Giovanni Maria Butteri (Florence 1540-1606)
Dante, Petrarch, Boccaccio and Other Tuscan Men of Letters
pen and brown ink on paper, 1565
11 1/2 x 10 1/8 inches
292 x 257 mm
As Rick Scorza established in 1985, this vigorous and rare pen drawing is a preliminary sketch for Giovanni Maria Butteri’s now-lost painting for the vast ephemeral decorations erected throughout Florence on the occasion of the entry into the city of Johanna of Austria (1547–1578), bride-to-be of Duke Francesco I de’ Medici (1541–1587), on 16th December 1565. The wedding took place two days later, and the festivities lasted until the middle of the following year. More specifically, Butteri’s painting was one of six enormous canvases (each measuring ca. 7.5 x 5.2 m) to decorate the triumphal arch built at the Porta al Prato in the northwest of the city, through which the archduchess and her court entered Florence. Vincenzo Borghini, Vasari’s humanist friend and rector of the Ospedale degli Innocenti, devised the complex iconographic programme for the decorations, in which virtually all Florentine artists participated. Nothing of the so-called apparato delle nozze survives but Borghini’s invenzione as well as detailed contemporary descriptions, such as Domenico Mellini’s, have made it possible to identify a number of preparatory drawings by artists including Bronzino, Vasari, Allori, Maso da S. Friano and others.
The decoration of the Porta al Prato was of particular importance, since it was the first Johanna and her entourage would pass through on their way to the city’s center. Thus, Borghini dedicated the triumphal arch to the glory of Florence and Tuscany, and their pre-eminent role in poetry, science, warfare, disegno (the fine arts in general), industria (trade), and agriculture. These subjects were to be represented in the six paintings which featured numerous portraits of the most prominent, though deceased, Tuscan men who had excelled in their respective disciplines. The paintings were inserted into the monument and accompanied by a total of nine statues. As we know from Borghini’s notes and Mellini’s description, Alessandro Allori (1535-1607) was responsible for the overall design. He also contributed three statues and five canvases, while the sixth, depicting Dante, Petrarch, Boccaccio and Other Tuscan Men of Letters, was executed by his pupil Butteri. Mellini writes that Allori had called upon Butteri, “who made the painting of the poets and the other men of letters, and the epitaph and many other things.”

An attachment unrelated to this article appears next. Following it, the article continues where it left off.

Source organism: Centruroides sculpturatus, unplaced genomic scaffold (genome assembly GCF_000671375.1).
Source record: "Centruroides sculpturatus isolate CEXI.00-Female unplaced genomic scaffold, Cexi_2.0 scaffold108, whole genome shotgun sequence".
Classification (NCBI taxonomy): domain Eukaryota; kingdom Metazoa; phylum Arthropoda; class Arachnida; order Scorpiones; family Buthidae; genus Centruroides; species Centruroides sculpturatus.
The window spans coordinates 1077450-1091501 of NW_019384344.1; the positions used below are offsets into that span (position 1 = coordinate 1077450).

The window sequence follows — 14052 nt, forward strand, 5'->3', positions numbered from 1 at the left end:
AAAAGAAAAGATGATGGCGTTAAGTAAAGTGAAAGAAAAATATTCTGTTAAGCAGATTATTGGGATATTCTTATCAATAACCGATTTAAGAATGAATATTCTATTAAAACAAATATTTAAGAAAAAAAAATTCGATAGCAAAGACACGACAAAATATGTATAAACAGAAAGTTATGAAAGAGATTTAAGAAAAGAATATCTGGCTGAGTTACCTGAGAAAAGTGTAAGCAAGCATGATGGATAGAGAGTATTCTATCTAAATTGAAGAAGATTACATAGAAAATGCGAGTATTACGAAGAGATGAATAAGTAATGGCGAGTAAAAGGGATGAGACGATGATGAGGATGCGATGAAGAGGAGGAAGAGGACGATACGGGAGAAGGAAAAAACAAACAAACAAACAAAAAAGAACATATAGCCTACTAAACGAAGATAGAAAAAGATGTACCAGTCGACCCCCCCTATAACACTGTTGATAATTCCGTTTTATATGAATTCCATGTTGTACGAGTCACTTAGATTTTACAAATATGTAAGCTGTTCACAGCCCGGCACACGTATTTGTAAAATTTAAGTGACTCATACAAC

In 1995 Scorza published Butteri’s then newly discovered finished design for the Poets from the collection of the Palazzo Rosso, Genoa (fig. 1). Surely based on our drawing, it is fully elaborated, revealing and clarifying several details previously known only from Mellini’s description of the painting. According to Borghini’s invenzione, the painting was to show in the center the three foremost poets crowned by laurel wreaths – Dante, resting his hand on a globe held by a putto, with Petrarch, in a cowl, to his right and Boccaccio to his left. This corresponds closely to our drawing and the Genoa sheet. The three men were surrounded by a ‘choir’ of other Tuscan writers, all listed by Mellini, including Guido Cavalcanti, Luigi Alamani, and Giovanni della Casa. Personifications of the rivers Arno and Mugnone were seen resting in the bottom corners, both of which are included in the drawings. Behind the poets is an elaborate, balustraded double staircase with a terrace and landing in the middle (the architecture is reminiscent of Michelangelo’s staircase of the Palazzo del Senatore on the Campidoglio in Rome, as Scorza has noted). In the center of the staircase’s façade is a fictive gate, flanked by sculptures in niches, and reclining figures in the triangular fields below the stairs on either side. This can all be seen in the Genoa drawing and in our sketch, with the exception of the figures in the triangular fields. Beyond the terrace is the fountain of Aganippe and the Muses, set within a lush meadow (or prato, in allusion to the location of arch at the Porta al Prato), with Pegasus, Parnassus and Mount Helicon beyond, the last of which is lightly indicated in the Genoa drawing (but not in the present one). As Scorza’s elegantly summarized it, and the inscriptions on the painting itself read, “the poets of Tuscany had descended from Mount Helicon to pay their respects but lamented that death had denied them the opportunity to celebrate the wedding in verse.”
Butteri, however, may have played a larger role in the decoration of the triumphal arch at the Porta al Prato than Mellini’s account suggests. Scorza’s publication in 1995 of a further drawing, a finished design in the Morgan Library for the canvas representing Agriculture (or the Abundance of the Tuscan Land; fig. 2), clearly from Butteri’s hand, indicates that he was involved in at least one of the other paintings, too.
The present drawing is a rare example of Butteri’s early pen drawings made at the height of the Maniera style, only a few years before his perhaps best known works, the two oval panels of the Discovery of Glass (fig. 3) and The Glassworks in the Studiolo of Francesco de’ Medici in the Palazzo Vecchio of 1570-71. In the subsequent years of his long career, amidst the emerging early Baroque in Florence, Butteri developed a more restrained style, though still indebted to Allori’s, as his altarpieces in the churches of Florence and beyond attest. This more somber style is reflected in his relatively rare drawings, such as that for his altarpiece of the Birth of the Virgin at Reano (near Turin; ca. 1585) in the National Gallery of Canada  (a rare chalk drawing for the same picture is in the British Museum), or the study formerly in the Piasecka Johnson collection (fig. 4) for Christ and the Centurion in the Church of S. Maria del Carmine, Florence, of ca. 1585-90. ❖